Return of the Neocons | WHAT REALLY HAPPENED


Return of the Neocons

Two years ago, as Donald Trump ascended to the presidency, you might have thought that, if nothing else, neoconservatives had finally been put out to pasture. In the campaign, Trump had blasted the neocons’ signature policy, the war in Iraq, as a “big fat mistake,” and repudiated their ostensible program of turning nations into liberal democracies. He paid no political price with voters, and probably the opposite, as white evangelicals once drawn to George W. Bush’s “freedom agenda” flocked to Trump in record numbers.

Even allowing for Trump’s opportunism and inconsistencies, his election victory appeared to deal a double blow to the neoconservative persuasion. It not only broke the neocons’ hold on the Republican Party, but also, in the same stroke, revealed that they lacked a popular constituency. There they were, free-floating pundits, alone and exposed—neither intellectually credible nor politically representative.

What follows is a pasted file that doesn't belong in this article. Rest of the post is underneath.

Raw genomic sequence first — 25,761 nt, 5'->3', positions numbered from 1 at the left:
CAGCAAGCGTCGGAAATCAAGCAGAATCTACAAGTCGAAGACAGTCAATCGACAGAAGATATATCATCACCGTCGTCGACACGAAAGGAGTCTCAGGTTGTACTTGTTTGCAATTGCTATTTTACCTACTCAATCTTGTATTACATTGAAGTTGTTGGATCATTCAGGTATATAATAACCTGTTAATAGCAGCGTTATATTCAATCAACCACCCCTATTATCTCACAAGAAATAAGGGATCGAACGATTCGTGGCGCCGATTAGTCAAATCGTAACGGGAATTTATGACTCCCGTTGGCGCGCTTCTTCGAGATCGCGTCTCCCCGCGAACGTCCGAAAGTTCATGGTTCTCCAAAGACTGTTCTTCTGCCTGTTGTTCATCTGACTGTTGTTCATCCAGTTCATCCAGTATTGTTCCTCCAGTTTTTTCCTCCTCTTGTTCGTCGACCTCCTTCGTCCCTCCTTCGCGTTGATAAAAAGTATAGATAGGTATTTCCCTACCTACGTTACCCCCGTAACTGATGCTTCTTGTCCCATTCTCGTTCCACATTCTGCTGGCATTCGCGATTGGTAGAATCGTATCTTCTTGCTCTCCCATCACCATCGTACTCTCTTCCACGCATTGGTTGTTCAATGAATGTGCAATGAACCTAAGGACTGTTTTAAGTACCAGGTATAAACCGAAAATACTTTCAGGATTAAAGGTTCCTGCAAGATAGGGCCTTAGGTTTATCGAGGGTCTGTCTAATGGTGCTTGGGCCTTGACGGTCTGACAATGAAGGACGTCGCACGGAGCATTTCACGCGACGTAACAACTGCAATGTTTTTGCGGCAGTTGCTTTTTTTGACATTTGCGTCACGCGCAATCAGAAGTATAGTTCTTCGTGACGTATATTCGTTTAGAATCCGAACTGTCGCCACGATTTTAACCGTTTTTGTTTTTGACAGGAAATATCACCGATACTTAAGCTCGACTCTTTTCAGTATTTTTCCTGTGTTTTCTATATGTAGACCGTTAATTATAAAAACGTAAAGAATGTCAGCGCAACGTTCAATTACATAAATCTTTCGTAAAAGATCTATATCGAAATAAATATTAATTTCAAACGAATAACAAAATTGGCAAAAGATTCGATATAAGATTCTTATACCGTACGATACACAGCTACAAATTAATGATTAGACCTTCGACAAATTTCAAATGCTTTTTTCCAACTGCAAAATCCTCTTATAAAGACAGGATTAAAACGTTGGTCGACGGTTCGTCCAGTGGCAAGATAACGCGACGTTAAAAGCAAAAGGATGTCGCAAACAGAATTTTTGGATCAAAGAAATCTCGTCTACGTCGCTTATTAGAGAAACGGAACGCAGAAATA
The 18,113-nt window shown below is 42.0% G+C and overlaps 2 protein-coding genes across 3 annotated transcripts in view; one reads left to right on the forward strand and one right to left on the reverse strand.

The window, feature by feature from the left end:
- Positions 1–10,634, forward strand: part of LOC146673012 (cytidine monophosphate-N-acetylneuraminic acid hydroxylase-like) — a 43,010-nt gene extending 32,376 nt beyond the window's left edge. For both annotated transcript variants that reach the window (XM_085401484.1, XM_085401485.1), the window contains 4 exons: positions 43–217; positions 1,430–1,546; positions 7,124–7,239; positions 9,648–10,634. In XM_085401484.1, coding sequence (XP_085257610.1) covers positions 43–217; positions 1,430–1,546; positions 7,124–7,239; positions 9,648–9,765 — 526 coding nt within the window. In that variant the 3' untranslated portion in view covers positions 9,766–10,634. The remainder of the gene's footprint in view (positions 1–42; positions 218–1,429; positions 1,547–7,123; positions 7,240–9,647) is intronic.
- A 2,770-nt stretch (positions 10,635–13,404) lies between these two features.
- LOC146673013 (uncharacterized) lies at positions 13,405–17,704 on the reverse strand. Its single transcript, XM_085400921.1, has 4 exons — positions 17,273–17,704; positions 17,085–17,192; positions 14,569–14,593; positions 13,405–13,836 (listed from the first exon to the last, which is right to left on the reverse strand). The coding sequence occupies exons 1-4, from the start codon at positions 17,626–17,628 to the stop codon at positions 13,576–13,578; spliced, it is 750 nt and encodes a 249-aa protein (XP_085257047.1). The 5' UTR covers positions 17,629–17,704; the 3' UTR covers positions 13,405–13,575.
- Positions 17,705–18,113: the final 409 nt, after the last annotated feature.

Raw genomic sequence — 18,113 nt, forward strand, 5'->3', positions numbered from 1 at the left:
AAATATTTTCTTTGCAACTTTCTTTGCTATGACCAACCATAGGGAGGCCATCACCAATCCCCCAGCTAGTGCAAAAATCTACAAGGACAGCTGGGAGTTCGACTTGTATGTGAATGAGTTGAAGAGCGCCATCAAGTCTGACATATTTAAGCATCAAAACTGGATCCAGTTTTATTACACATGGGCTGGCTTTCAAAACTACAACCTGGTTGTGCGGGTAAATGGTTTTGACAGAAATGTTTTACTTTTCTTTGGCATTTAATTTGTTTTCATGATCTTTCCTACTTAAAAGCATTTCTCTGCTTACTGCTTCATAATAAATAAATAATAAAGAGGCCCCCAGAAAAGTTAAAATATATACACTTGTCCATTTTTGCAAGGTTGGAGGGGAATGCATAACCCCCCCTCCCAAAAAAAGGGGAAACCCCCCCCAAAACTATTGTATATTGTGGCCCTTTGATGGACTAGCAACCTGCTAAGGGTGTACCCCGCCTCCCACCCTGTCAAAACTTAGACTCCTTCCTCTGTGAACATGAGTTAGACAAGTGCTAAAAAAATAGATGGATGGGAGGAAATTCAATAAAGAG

Why, given this development, would Republican politicians respond by once again seeking out the neocons’ counsel? Why, far less, would Democrats? And why would much of the news media, grappling with historic levels of public distrust, accept neoconservatives and neoconservatism as the baseline for foreign policy analysis?

Yet exactly this has happened.

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